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A new exemption to the Non-Resident Surcharge was recently added for lineal descendants of current Alaska Residents.

For many students, non-resident surcharge on tuition makes going out of state cost prohibitive.

Everyone who calls Alaska home knows it’s a very special place, no matter where they live in the state. Every summer visitors and seasonal workers fall in love with Alaska and make it home.  At the same time, many Alaskans leave for school and job opportunities outside, but they still feel connected to their Alaska home.  

This new program is an effort to attract college bound relatives back home to Alaska. The University of Alaska is truly world class — offering a broad array of degree programs, and courses you'll only find in Alaska.

This program should be especially attractive for those interested in Alaska Native programs and classes only found at UAS.


Our admissions office staff are happy to answer any questions regarding this new program. Call 907-796-6100 or toll free at 877-465-4827 or email for more information. You might also check the FAQs below.


A lineal descendant, in legal usage, refers to a blood relative in the direct line of descent - the children, grandchildren, great-grandchildren, etc. of a person. In a legal procedure sense, lineal descent refers to the acquisition of estate by inheritance from grandparent to parent and parent to child, whereas collateral descent refers to the acquisition of estate or real property by inheritance from sibling to sibling, and cousin to cousin.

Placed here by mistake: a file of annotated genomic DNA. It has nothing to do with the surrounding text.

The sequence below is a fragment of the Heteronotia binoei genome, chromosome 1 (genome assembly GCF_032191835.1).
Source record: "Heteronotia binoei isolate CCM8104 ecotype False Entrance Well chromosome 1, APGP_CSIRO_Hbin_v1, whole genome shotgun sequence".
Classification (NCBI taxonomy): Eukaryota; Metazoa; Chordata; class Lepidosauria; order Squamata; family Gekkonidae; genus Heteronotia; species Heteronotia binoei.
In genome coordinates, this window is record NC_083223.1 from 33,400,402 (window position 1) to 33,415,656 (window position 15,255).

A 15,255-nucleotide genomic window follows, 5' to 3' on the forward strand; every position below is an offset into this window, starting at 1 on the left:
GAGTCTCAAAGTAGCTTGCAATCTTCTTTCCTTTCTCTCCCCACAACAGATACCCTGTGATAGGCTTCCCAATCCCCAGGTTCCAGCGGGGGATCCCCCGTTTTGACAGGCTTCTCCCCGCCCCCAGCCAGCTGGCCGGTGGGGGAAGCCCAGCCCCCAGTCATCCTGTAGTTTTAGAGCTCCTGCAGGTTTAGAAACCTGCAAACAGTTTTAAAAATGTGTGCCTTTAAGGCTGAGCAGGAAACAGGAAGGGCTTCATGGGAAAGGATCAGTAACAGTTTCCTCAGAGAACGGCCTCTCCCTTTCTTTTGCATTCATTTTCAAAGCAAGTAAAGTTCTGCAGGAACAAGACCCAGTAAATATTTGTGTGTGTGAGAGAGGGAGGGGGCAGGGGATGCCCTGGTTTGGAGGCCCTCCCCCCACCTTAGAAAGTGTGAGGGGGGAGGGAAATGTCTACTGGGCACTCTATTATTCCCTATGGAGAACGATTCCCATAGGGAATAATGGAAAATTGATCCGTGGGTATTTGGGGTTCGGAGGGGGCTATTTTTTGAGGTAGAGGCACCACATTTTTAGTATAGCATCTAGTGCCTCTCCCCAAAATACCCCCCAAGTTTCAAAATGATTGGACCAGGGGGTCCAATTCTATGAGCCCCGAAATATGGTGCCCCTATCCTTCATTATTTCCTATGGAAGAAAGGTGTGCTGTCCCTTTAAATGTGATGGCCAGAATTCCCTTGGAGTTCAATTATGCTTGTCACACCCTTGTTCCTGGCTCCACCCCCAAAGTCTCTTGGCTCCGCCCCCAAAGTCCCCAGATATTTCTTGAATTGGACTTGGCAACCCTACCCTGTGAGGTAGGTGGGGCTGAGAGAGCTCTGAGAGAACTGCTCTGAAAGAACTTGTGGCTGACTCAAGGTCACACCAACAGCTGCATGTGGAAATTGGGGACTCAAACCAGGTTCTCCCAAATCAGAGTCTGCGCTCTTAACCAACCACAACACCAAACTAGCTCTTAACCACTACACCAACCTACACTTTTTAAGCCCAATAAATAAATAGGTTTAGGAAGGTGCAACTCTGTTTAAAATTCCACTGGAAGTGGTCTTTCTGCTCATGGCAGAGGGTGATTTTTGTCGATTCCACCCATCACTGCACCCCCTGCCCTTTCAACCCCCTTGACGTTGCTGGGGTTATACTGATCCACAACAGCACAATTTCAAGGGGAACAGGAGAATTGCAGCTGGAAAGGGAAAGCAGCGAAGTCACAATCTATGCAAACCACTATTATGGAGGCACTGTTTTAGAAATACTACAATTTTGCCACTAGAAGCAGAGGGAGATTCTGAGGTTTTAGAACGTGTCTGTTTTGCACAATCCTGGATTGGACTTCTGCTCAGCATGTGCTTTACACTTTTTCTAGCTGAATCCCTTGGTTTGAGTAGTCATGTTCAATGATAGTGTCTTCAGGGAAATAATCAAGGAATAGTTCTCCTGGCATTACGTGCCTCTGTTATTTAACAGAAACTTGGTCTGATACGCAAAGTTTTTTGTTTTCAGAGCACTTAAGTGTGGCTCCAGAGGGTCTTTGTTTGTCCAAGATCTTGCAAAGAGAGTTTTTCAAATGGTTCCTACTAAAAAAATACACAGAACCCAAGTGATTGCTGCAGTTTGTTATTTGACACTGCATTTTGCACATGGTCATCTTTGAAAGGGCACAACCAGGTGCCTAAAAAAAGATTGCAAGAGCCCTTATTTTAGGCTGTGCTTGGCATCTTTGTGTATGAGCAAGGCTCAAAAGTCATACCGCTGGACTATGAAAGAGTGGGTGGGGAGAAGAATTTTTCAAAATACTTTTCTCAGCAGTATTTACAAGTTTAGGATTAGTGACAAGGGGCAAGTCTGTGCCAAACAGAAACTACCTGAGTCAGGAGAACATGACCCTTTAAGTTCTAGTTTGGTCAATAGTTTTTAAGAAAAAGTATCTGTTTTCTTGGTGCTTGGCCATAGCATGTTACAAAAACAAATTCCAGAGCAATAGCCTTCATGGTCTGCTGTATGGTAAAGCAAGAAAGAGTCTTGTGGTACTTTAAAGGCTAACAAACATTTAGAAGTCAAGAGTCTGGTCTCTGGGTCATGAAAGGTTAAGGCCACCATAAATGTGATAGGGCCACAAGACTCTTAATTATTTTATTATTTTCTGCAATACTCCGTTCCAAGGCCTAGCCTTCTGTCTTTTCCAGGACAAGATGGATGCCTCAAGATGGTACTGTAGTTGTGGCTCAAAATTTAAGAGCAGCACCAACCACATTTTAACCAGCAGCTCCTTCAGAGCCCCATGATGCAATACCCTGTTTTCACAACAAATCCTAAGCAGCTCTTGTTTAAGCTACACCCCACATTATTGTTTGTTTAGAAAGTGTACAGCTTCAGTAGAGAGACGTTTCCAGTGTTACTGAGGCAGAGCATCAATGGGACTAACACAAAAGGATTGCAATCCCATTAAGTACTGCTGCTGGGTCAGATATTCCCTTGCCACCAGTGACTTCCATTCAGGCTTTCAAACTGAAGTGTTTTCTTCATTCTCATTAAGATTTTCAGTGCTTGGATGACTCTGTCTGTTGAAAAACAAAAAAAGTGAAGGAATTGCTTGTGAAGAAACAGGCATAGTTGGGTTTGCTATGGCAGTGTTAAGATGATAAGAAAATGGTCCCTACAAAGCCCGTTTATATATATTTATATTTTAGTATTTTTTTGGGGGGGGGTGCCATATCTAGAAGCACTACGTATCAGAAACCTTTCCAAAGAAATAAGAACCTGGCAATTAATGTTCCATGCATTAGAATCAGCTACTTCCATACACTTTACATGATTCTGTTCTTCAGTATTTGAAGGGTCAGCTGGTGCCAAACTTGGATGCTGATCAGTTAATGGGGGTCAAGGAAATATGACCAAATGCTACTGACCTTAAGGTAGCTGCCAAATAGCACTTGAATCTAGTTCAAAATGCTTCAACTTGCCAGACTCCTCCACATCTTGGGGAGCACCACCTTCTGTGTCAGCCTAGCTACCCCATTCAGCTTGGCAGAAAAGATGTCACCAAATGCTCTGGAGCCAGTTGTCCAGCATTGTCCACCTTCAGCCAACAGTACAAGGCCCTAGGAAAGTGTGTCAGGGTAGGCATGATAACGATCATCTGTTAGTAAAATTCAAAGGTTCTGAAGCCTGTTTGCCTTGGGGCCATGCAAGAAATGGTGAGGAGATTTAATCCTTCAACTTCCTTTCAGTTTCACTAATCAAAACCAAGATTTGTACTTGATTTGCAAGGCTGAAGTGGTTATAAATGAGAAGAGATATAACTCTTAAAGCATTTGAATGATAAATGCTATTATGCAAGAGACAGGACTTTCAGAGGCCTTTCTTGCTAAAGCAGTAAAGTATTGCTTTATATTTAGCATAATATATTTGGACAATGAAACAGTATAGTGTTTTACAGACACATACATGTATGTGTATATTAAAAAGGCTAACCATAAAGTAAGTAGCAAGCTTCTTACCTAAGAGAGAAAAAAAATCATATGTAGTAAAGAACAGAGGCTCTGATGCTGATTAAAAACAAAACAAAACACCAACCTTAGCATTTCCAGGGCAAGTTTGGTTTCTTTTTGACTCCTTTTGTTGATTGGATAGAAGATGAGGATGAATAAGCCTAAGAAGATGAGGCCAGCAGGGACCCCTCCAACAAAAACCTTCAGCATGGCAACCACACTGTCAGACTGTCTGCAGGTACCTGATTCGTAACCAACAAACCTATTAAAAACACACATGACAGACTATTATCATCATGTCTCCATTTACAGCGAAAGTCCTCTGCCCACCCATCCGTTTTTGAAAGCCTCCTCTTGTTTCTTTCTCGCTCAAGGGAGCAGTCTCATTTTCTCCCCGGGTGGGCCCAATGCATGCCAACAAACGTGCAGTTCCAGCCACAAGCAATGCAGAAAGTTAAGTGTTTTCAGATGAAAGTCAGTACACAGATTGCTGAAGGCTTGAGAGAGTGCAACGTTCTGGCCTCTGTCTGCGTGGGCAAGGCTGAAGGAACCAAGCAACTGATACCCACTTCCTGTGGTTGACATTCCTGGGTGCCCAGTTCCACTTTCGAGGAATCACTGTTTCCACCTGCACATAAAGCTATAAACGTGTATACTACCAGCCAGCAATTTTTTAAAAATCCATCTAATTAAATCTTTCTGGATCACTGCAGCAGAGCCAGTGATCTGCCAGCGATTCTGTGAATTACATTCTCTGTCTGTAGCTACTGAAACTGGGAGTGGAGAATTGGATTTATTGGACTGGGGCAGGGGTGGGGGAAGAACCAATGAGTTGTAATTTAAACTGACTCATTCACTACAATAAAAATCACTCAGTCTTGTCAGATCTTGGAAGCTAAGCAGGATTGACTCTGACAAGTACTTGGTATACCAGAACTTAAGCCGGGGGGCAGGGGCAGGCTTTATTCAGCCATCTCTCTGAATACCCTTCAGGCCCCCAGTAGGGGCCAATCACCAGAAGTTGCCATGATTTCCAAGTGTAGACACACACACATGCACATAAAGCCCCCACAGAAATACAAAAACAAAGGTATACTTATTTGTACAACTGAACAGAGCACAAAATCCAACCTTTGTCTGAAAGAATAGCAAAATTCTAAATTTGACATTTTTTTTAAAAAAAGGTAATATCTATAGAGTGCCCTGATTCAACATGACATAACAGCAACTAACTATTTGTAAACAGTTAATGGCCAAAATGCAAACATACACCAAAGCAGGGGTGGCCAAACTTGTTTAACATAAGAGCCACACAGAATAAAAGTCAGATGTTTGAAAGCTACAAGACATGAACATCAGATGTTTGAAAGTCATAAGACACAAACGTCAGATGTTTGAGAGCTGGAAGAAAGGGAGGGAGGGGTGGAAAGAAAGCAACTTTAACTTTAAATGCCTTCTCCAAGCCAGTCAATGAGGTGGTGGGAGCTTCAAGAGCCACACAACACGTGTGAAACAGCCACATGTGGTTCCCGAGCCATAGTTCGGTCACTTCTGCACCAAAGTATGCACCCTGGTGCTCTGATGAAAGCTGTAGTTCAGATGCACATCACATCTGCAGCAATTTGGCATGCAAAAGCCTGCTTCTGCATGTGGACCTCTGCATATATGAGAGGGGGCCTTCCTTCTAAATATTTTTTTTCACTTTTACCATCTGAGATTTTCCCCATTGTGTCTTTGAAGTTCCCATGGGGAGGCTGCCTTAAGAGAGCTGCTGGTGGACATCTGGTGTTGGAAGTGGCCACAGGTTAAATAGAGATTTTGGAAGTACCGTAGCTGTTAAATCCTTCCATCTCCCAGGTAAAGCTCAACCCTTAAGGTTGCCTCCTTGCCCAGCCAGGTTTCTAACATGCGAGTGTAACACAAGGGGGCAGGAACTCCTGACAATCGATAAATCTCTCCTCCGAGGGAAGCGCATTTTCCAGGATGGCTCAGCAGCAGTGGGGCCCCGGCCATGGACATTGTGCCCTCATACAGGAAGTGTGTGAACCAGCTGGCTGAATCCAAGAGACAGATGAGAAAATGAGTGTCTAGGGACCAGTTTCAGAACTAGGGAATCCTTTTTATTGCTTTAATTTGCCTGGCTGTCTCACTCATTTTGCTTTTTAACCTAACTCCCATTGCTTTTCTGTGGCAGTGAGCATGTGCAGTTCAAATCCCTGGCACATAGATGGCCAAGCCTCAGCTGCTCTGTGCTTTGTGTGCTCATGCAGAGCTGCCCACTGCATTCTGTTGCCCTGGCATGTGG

Adopted children, for whom adoption statutes create the same rights of heirship as children of the body, come within the meaning of the term "lineal descendants," as used in a statute providing for the non-lapse of a devise where the devisee predeceases the testator but leaves lineal descendants.

Among Native American tribes in the United States, tribal enrollment can be determined by lineal descent, as opposed to a minimum blood quantum.[1][dead link] Lineal descent means that anyone directly descended from original tribal enrollees could be eligible for tribal enrollment, regardless of how much Indian blood they have.

From Wikipedia, the free encyclopedia.


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